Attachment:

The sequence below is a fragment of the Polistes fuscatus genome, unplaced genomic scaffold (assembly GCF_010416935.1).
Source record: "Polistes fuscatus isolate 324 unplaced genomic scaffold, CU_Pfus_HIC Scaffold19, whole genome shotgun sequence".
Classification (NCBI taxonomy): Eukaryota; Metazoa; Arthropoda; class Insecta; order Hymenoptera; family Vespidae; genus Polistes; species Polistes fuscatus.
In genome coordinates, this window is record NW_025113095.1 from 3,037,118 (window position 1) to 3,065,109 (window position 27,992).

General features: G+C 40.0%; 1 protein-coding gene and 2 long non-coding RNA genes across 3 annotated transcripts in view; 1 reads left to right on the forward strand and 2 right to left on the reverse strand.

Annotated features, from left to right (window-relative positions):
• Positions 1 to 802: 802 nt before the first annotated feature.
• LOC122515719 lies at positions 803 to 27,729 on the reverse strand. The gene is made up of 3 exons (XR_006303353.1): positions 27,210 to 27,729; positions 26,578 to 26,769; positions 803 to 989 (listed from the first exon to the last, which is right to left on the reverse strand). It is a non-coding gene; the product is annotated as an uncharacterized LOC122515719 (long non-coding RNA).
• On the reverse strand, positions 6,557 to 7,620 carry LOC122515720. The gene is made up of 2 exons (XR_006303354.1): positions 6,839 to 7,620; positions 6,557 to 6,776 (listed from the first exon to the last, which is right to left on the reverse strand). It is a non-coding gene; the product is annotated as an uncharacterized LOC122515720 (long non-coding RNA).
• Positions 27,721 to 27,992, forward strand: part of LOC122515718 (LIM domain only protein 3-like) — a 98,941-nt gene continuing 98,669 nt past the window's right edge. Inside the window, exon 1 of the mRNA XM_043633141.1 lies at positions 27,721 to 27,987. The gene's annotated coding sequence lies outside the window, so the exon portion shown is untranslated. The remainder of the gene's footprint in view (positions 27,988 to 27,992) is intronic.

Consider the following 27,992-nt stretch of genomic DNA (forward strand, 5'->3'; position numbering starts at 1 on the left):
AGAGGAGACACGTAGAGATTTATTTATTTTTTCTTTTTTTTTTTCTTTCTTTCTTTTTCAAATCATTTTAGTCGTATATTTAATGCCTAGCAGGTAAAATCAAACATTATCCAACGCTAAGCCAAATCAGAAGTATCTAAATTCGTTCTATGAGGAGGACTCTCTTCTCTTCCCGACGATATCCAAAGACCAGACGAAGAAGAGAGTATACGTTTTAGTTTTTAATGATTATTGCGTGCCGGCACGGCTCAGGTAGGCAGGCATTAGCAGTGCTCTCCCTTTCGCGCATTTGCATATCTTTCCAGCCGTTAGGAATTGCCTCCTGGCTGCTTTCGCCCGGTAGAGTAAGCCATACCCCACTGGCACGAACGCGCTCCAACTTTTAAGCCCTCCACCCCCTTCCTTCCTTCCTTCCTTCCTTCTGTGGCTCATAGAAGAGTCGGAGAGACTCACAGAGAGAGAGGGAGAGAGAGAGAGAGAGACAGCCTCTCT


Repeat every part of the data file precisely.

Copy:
The sequence below is a fragment of the Polistes fuscatus genome, unplaced genomic scaffold (assembly GCF_010416935.1).
Source record: "Polistes fuscatus isolate 324 unplaced genomic scaffold, CU_Pfus_HIC Scaffold19, whole genome shotgun sequence".
Classification (NCBI taxonomy): Eukaryota; Metazoa; Arthropoda; class Insecta; order Hymenoptera; family Vespidae; genus Polistes; species Polistes fuscatus.
In genome coordinates, this window is record NW_025113095.1 from 3,037,118 (window position 1) to 3,065,109 (window position 27,992).

General features: G+C 40.0%; 1 protein-coding gene and 2 long non-coding RNA genes across 3 annotated transcripts in view; 1 reads left to right on the forward strand and 2 right to left on the reverse strand.

Annotated features, from left to right (window-relative positions):
• Positions 1 to 802: 802 nt before the first annotated feature.
• LOC122515719 lies at positions 803 to 27,729 on the reverse strand. The gene is made up of 3 exons (XR_006303353.1): positions 27,210 to 27,729; positions 26,578 to 26,769; positions 803 to 989 (listed from the first exon to the last, which is right to left on the reverse strand). It is a non-coding gene; the product is annotated as an uncharacterized LOC122515719 (long non-coding RNA).
• On the reverse strand, positions 6,557 to 7,620 carry LOC122515720. The gene is made up of 2 exons (XR_006303354.1): positions 6,839 to 7,620; positions 6,557 to 6,776 (listed from the first exon to the last, which is right to left on the reverse strand). It is a non-coding gene; the product is annotated as an uncharacterized LOC122515720 (long non-coding RNA).
• Positions 27,721 to 27,992, forward strand: part of LOC122515718 (LIM domain only protein 3-like) — a 98,941-nt gene continuing 98,669 nt past the window's right edge. Inside the window, exon 1 of the mRNA XM_043633141.1 lies at positions 27,721 to 27,987. The gene's annotated coding sequence lies outside the window, so the exon portion shown is untranslated. The remainder of the gene's footprint in view (positions 27,988 to 27,992) is intronic.

Consider the following 27,992-nt stretch of genomic DNA (forward strand, 5'->3'; position numbering starts at 1 on the left):
AGAGGAGACACGTAGAGATTTATTTATTTTTTCTTTTTTTTTTTCTTTCTTTCTTTTTCAAATCATTTTAGTCGTATATTTAATGCCTAGCAGGTAAAATCAAACATTATCCAACGCTAAGCCAAATCAGAAGTATCTAAATTCGTTCTATGAGGAGGACTCTCTTCTCTTCCCGACGATATCCAAAGACCAGACGAAGAAGAGAGTATACGTTTTAGTTTTTAATGATTATTGCGTGCCGGCACGGCTCAGGTAGGCAGGCATTAGCAGTGCTCTCCCTTTCGCGCATTTGCATATCTTTCCAGCCGTTAGGAATTGCCTCCTGGCTGCTTTCGCCCGGTAGAGTAAGCCATACCCCACTGGCACGAACGCGCTCCAACTTTTAAGCCCTCCACCCCCTTCCTTCCTTCCTTCCTTCCTTCTGTGGCTCATAGAAGAGTCGGAGAGACTCACAGAGAGAGAGGGAGAGAGAGAGAGAGAGACAGCCTCTCT